With greater ride height and an extra pair of doors, the Purosangue is the perfect Ferrari for India.
Say hello to the all-new Purosangue (pu-roh-sang-way), a tongue twister of a name that means thoroughbred in Italian. And true to its name and pedigree, Ferrari has kept the fundamentals of this hallowed brand completely intact, despite breaking a few traditions. It’s the first four-door Ferrari in history and comes with an SUV-like ground clearance. But calling the Purosangue an SUV is blasphemous (for Ferrari) and you can understand why. It’s a radical departure from the SUV template followed by rivals like Lamborghini, Porsche and Aston Martin and more of a high-riding sportscar.
Flexible engine and comfortable ride gives the Purosangue true GT credentials.
Though it’s unlike any Ferrari yet, the Purosangue is still a Ferrari through and through with its long bonnet, voluptuous curves and tightly skinned body wrapped around massive 22-inch wheels in front and 23 inchers at the back. The Roma-inspired styling keeps the essence of a front-engine Ferrari, though some details such as the slot-like front grille and the rear suicide doors are quite unique. Overall, the Purosangue is a stunning-looking car, with perfect proportions and is aggressive and elegant in equal measure.
At the heart of the Purosangue is nothing less than a V12, the same 6.5 litre that powers the 812 superfast but with mildly less power (715hp). The 4×4 drivetrain is derived from the FF/GTC4 with an eight-speed, twin-clutch gearbox mounted at the rear and a separate two-speed ‘Power Control Unit’ that drives the front pair of half-shafts (each with a clutch of their own). This provides four-wheel-drive when you need it, depending on the mode you’ve selected and how much grip there is. It’s a pretty complex bit of engineering.
A mix of high-tensile steel, aluminium, carbon fibre and other lightweight materials has kept the weight in check and the Purosangue weighs 2,033kg, which, for a four-door, four-wheel-drive supercar, isn’t very heavy. Weight distribution is perfectly optimised for a 49:51 front-rear balance.
Ferrari Purosangue: dimensions, design
Ferrari may have stepped out of its comfort zone by jacking up the ride height and adding an extra pair of doors, but this has unwittingly made the Purosangue the perfect Ferrari for India. Let’s start with the 185mm ground clearance, possibly the most important detail on the spec sheet for Indian buyers. Add an extra 20mm you get with the standard lift system or 30mm with the optional Lift Plus, and you’re looking at an SUV-like 205-215mm gap between the road and the long underbelly. Speed breakers, shorn of road edges that you had to tip-toe over in your Roma, can be crested without having to clench your teeth in anticipation of a sickening crunch. This makes the Purosangue an everywhere car and not just one for carefully curated drives on hard-to-find smooth roads.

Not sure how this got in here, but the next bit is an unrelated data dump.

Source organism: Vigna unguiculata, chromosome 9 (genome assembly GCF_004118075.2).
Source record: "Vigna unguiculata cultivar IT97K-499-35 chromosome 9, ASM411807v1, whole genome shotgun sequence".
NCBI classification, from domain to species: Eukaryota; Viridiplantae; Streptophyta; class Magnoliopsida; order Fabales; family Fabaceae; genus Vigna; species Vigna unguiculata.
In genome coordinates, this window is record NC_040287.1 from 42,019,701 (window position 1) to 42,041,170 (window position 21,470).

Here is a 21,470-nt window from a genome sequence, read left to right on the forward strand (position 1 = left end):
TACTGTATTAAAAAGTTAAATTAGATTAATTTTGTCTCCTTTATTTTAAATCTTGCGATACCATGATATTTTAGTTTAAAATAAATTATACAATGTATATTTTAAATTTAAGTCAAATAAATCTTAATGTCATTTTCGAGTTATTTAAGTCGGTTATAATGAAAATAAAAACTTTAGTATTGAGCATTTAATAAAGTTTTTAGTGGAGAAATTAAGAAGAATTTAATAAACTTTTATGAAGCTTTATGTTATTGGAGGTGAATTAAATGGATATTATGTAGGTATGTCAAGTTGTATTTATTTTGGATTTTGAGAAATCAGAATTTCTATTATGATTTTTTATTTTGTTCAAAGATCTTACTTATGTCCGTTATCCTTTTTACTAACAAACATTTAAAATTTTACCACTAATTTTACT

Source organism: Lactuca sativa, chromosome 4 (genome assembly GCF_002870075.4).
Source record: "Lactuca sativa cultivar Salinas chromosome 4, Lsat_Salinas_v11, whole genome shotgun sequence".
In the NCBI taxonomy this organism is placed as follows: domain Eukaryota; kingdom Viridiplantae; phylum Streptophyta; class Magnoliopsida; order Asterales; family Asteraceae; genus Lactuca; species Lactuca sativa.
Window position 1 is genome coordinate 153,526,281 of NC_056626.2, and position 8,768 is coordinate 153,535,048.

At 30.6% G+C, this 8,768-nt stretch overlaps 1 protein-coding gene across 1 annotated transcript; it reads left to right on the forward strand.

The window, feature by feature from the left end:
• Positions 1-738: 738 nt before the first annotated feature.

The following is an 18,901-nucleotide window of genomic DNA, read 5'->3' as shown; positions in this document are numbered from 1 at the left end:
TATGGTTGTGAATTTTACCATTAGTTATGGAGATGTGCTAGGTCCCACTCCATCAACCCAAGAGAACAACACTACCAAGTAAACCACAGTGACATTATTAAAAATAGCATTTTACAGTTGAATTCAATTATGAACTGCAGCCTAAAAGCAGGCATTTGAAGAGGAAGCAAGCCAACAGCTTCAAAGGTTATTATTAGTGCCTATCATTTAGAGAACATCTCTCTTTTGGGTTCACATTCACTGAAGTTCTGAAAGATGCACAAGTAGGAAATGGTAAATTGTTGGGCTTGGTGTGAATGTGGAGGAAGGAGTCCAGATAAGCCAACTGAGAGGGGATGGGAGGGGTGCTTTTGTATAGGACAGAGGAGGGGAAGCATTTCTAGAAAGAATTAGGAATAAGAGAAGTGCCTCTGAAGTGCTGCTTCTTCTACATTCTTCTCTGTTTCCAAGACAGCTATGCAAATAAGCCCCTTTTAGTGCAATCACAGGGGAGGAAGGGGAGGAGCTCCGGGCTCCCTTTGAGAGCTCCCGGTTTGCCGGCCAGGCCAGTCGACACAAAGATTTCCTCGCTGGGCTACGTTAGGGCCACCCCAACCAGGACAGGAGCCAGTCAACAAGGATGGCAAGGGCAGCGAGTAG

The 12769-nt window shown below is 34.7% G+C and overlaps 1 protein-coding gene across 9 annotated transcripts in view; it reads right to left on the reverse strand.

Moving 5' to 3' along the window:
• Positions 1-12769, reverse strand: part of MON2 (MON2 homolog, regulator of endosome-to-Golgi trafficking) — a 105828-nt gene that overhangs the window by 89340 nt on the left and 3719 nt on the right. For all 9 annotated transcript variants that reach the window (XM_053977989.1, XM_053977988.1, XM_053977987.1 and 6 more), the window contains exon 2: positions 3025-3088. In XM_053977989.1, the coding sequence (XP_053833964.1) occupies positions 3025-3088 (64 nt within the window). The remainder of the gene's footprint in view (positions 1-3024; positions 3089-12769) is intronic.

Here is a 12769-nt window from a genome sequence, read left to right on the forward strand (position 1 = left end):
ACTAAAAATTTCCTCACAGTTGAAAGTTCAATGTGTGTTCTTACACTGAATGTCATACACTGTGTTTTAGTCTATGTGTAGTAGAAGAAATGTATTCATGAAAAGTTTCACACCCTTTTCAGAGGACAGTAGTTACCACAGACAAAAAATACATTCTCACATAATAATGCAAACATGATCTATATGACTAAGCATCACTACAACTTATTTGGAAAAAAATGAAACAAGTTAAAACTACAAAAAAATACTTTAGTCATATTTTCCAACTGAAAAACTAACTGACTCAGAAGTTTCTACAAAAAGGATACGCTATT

All-wheel drive and 185mm ground clearance gives some degree of off-road ability.
Having four doors considerably also widens the appeal of the Purosangue in India where practicality, comfort and space are advantages even at the sharp end of the super sportscar market, where a chauffeur-driven Ferrari wouldn’t be something inconceivable. Over 70 percent of Porsches sold in India are four doors and the Urus accounts for over 80 percent of Lamborghini sales, most of them first-timers to the brand. Similarly, the Purosangue will appeal to a wide swathe of obscenely rich people who may have never thought of buying a Ferrari in the first place. Trouble is that if you don’t own a Ferrari already, you can’t buy a Purosangue as the first lot of orders are reserved for only existing Ferrari owners.
Designing a four-door sportscar may seem straightforward but not when you turn things on their head and go for rear-hinged suicide doors. Maintaining the Purosangue’s length profile and proportions was non-negotiable and the only way to achieve that was with a rear-hinge design. The other benefit is easy access into the cabin via a rear door that pivots from the C-pillar and swings open by 90 degrees. The massive wheel arch meant that there was no place for two hinges and the entire rear door had to be supported by a single hinge, which was a big engineering challenge.
Ferrari Purosangue: interior, features
Getting in and out of the rear seat is incredibly easy and so is the opening and closing of the door, which operates electronically, with just the press of a button on the inside B-pillar, just like in a Rolls or a Maybach. The seats themselves adjust electronically for length and recline, which makes you wonder if this is a sportscar or a luxury limo. That question is answered when you plonk yourself in the seat. Though legroom and headroom are both good, the seat itself is a bit too firm, especially in the lower back area.
The moulded seats hold you nicely when the Purosangue is being driven like a Ferrari, but for everyday use, the rear two buckets don’t quite cosset you and aren’t the most comfortable. Also, the Purosangue is strictly a four-seater with no scope for a middle passenger, and the boot is a decent but not great 473 litres.
Twin binnacle cockpit looks distinctive; chunky steering overloaded with capacitive touch controls.
The place to be in any Ferrari is the driver’s seat and the Purosangue’s cockpit is certainly the business. You are surrounded by high-quality materials that are on par with the insides of a Lambo or a Porsche. From the elevated driving position, you can see well beyond the long bonnet, which drops away and forward visibility is pretty good. That can’t be said of the rear view which is pretty limited through the small window. And there’s no rear wiper. Ferrari says you don’t need one as the air flow is angled to blow water and grime away but we are not sure how effective that will be on a murky monsoon day.